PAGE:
To commemorate the 9/11 tragedy and turn it into something positive, have your small business participate in a National Day of Service and Remembrance. Here’s how …
Editor’s note: This story was last updated September 6, 2022
September 11 is a challenging day for Americans. So many lives were lost and so much of our country’s security was quickly brought into question. Suffice to say, life in the United States hasn’t been (and won’t be) the same since.
However, as we look back on this fateful day, many people find solace in transforming the somber day into a reason to do some extra good in the world. They’ve turn it into a day of positive action, not just remembrance.
Many businesses and their workers continue to deal with the challenges of the COVID-19 pandemic, which makes finding the time to figure out the best way to remember 9/11 hard to come by. Use this list of good deeds as inspiration.
Attend an in-person or virtual 9/11 Memorial event
For your workers that live in or around New York City, there’s the National September 11 Memorial and Museum they can visit, which is the most recognizable memorial that honors the lives lost from the attack. The museum will host a live broadcast of the 9/11 commemoration ceremony on Sunday, September 11; details are here.
There are other monuments across the country worth visiting as well, such as the Flight 93 National Memorial in Pennsylvania and Reflect 9/11 Memorial Sculpture in California. You and your employees can check to see if your local area has monument or event you can visit or attend.
Do a stair climb or Heroes Run
You and your workers can honor the 343 first responders who gave their lives on 9/11 by climbing 110 stories — which equals the highest point of the World Trade Center. Here’s where you can find a local stair climb and how to host one of your own.
Another way to honor first responders and service members is through participating in Heroes Runs, sponsored by the Travis Manion Foundation. Find event locations and registration information here.
Invite a guest speaker
Inviting a guest speaker to speak about their personal 9/11 experience at your workplace is another way to honor 9/11 and gain perspective. Here’s a list of some speakers who have first-hand accounts of 9/11.
Host a blood drive
There’s always a need for blood, but as with all things, fitting it into a busy schedule or going through all the hassle of identifying where you need to go and when to actually donate can be all it takes to prevent people from following through. So why not bring the donation center to your employees? Hosting a blood drive at your business on 9/11 is a great way to not only make it easy for your employees to help out, but to get involved in your neighborhood by inviting local businesses and residents to stop by and donate as well.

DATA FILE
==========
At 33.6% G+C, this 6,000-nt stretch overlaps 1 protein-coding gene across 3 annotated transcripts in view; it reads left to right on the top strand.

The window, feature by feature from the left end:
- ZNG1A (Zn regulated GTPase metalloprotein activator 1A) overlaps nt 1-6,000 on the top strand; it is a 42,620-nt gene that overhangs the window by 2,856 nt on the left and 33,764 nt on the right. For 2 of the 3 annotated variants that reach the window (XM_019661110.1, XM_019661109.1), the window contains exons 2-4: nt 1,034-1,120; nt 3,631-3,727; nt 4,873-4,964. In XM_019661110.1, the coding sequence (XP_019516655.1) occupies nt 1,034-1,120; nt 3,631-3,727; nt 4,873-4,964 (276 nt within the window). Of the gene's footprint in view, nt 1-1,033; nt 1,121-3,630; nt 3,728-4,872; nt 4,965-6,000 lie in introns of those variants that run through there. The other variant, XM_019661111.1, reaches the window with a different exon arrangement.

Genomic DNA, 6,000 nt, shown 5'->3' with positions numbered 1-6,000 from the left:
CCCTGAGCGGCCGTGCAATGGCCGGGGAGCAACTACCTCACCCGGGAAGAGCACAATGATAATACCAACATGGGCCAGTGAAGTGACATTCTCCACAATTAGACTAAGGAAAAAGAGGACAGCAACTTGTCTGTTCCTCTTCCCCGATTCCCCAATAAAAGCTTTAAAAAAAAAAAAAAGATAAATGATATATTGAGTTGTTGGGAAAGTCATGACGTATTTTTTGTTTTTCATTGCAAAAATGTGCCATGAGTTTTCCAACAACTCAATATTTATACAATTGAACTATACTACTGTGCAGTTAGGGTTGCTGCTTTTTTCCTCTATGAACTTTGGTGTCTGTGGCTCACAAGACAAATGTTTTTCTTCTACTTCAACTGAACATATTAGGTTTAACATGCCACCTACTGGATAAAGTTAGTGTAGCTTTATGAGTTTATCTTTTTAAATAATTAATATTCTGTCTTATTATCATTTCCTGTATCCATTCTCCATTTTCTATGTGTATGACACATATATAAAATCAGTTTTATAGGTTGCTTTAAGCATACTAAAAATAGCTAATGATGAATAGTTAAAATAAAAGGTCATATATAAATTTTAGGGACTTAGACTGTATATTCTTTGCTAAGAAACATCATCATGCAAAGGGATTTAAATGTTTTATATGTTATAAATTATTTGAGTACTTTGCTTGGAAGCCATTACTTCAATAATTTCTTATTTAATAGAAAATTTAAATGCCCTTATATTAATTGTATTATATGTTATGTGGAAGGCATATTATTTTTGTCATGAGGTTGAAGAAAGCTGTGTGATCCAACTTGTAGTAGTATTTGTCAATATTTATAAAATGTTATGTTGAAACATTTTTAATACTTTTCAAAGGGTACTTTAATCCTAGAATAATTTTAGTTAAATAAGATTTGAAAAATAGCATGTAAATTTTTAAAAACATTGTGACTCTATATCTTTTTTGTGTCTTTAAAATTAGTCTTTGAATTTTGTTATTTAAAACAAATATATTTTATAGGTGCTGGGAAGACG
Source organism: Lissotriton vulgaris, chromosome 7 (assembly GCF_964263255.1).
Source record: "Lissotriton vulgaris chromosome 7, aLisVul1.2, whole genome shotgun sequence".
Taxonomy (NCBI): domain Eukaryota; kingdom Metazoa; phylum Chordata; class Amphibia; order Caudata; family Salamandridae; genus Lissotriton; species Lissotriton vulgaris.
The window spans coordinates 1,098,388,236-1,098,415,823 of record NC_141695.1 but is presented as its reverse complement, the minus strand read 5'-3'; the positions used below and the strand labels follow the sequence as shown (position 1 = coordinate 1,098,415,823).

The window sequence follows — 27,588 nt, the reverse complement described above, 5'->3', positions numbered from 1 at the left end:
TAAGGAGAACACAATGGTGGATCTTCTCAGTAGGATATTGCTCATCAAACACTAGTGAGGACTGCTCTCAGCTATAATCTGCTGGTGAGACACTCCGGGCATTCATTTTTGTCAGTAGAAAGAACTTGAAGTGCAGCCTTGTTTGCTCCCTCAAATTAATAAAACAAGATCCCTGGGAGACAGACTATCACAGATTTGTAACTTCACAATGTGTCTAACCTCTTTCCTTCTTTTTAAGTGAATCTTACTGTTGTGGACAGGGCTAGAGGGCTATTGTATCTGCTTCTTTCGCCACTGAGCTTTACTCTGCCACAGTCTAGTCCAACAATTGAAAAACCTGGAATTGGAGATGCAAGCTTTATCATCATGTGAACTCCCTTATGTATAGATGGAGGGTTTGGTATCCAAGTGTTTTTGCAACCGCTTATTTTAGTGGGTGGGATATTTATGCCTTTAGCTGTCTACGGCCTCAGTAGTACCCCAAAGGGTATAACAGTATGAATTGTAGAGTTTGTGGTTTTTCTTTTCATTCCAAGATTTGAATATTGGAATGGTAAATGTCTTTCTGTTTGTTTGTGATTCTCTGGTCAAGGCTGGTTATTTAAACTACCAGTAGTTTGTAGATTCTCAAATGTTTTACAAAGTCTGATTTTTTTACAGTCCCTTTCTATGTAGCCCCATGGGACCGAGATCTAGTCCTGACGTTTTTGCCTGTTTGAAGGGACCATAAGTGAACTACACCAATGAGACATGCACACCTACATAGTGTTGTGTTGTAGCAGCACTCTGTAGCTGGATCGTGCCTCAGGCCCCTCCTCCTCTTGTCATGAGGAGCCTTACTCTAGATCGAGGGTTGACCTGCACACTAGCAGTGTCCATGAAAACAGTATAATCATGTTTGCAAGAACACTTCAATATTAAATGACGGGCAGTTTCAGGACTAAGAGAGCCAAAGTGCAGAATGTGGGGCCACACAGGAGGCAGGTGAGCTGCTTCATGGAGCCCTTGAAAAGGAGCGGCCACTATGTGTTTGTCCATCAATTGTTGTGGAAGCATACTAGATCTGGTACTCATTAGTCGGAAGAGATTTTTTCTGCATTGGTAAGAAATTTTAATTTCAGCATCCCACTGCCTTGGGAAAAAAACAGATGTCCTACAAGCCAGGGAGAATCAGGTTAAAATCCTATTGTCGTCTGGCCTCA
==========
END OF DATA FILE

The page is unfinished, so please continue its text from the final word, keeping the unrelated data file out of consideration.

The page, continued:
Volunteer with a local nonprofit
- Points of Light
- Youth Service America
Donate to organizations that support families of 9/11 victims
Even though it’s been over 21 years since 9/11, there are still victims’ families that are in need of financial support. Whether you want to host a fundraiser on 9/11 or simply make a donation in the name of your company, 9/11day.org makes is easy peasy to donate to donate to nonprofits and initiatives designed to turn a sad day into a meaningful one.
Other organizations and programs you can donate to are:
- The FDNY Foundation and the New York City Police Foundation
- Families of Freedom Fund
- Tuesday’s Children
- The Never Forget Fund
Send a care package or note to a soldier through Operation Gratitude
Operation Gratitude is an organization that allows people across the country to express gratitude for all who serve though:
- Donating gifts
- Making handmade items
- Writing letters
The organization also has opportunities for companies to volunteer with their staff.
Show appreciation to loved ones, your community, and other businesses
It’s always important to show your loved ones that you appreciate them. This day serves as a good reminder to spread love and positivity to those around you. Giving back to your community — through volunteering, donations, and more — also adds crucial goodness to the world.
Many small businesses have been struggling the past couple years. Why not let the reverence that 9/11 inspires be used to support your fellow small businesses who make up the vibrant local business community that you’re a part of? Some ideas you can use include catering from a local restaurant or giving out gift certificates to local stores to your employees.
Keep the good deeds going all year long
The National Day of Service and Remembrance on 9/11 is an important time to honor those we’ve lost and to always help those around us. It’s also a reminder that doing good deeds for others is something the world could use not just once a year — but all year round.